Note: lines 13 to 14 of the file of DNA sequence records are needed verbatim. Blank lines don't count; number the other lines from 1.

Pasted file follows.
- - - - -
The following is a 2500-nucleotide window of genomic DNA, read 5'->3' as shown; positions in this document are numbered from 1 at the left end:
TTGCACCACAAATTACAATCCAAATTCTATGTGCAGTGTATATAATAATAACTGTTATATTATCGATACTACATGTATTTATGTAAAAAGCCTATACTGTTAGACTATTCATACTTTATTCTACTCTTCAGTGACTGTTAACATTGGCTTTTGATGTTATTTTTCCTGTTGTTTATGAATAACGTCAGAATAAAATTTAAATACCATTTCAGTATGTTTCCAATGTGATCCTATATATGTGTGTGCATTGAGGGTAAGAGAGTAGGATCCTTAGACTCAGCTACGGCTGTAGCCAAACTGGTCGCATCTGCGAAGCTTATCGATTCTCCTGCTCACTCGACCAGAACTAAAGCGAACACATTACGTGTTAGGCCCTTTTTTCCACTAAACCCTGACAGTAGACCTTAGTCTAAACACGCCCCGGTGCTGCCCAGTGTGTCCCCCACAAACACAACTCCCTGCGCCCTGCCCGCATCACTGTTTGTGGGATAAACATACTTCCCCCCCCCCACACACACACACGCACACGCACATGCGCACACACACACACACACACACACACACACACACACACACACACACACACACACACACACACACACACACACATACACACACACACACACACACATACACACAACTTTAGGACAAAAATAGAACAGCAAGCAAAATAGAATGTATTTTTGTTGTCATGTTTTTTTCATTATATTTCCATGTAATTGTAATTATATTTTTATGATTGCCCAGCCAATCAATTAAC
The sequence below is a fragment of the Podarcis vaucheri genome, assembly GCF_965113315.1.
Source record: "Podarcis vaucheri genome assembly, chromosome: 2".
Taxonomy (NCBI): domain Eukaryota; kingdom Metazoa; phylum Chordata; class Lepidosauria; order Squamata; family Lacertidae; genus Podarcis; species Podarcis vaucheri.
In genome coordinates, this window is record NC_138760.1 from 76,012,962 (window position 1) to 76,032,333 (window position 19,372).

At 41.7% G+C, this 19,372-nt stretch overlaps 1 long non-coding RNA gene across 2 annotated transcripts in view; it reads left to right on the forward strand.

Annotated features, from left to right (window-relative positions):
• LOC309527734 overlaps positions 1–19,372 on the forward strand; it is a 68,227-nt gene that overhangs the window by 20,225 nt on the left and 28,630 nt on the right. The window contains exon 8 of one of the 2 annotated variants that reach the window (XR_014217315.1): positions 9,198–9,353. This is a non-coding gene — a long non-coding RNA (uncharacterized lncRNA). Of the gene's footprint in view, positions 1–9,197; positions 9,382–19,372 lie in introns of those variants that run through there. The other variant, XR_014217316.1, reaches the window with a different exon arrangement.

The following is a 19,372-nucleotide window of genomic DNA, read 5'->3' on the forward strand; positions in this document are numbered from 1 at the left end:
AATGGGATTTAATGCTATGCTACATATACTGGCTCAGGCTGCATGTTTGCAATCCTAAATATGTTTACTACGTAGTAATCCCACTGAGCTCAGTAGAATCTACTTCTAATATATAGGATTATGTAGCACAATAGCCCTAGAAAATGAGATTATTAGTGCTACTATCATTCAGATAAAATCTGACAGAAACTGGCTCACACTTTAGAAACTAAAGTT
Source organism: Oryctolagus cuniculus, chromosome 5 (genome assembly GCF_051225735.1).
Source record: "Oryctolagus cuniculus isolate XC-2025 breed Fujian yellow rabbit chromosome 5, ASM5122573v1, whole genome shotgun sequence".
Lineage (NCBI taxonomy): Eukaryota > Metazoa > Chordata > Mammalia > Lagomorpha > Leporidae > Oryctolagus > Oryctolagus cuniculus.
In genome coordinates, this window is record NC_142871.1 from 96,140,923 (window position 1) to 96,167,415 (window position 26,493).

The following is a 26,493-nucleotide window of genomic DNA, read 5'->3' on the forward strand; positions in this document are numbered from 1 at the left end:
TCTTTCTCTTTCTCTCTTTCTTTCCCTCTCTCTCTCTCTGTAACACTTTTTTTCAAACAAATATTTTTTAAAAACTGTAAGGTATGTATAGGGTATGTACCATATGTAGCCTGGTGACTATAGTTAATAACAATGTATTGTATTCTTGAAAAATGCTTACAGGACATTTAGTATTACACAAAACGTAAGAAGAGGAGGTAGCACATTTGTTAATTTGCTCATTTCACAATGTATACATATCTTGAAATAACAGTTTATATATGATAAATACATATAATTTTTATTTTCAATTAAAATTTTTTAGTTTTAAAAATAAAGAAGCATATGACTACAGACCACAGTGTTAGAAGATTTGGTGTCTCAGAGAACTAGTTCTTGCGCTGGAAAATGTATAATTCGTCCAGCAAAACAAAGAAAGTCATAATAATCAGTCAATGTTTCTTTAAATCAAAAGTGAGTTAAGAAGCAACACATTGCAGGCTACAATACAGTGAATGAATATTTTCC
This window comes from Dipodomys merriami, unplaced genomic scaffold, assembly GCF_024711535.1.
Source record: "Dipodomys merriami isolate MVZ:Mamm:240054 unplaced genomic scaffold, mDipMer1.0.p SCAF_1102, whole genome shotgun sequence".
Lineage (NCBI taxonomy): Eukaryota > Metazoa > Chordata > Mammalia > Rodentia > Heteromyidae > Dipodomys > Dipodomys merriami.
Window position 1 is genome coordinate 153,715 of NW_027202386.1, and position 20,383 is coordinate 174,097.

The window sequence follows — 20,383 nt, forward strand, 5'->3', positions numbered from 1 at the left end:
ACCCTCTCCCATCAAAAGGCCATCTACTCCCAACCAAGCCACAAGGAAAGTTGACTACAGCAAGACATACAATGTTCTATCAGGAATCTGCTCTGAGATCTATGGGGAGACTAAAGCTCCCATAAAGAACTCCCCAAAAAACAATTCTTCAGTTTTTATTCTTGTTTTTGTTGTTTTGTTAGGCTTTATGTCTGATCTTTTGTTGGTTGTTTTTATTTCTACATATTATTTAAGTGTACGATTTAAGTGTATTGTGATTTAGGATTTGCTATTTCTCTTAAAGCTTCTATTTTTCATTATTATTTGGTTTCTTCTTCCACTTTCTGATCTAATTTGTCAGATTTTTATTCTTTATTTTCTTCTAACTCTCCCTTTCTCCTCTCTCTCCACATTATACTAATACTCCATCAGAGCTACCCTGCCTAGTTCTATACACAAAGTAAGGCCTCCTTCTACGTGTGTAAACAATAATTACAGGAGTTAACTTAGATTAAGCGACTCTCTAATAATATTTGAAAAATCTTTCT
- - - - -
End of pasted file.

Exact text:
Source record: "Oryctolagus cuniculus isolate XC-2025 breed Fujian yellow rabbit chromosome 5, ASM5122573v1, whole genome shotgun sequence".
Lineage (NCBI taxonomy): Eukaryota > Metazoa > Chordata > Mammalia > Lagomorpha > Leporidae > Oryctolagus > Oryctolagus cuniculus.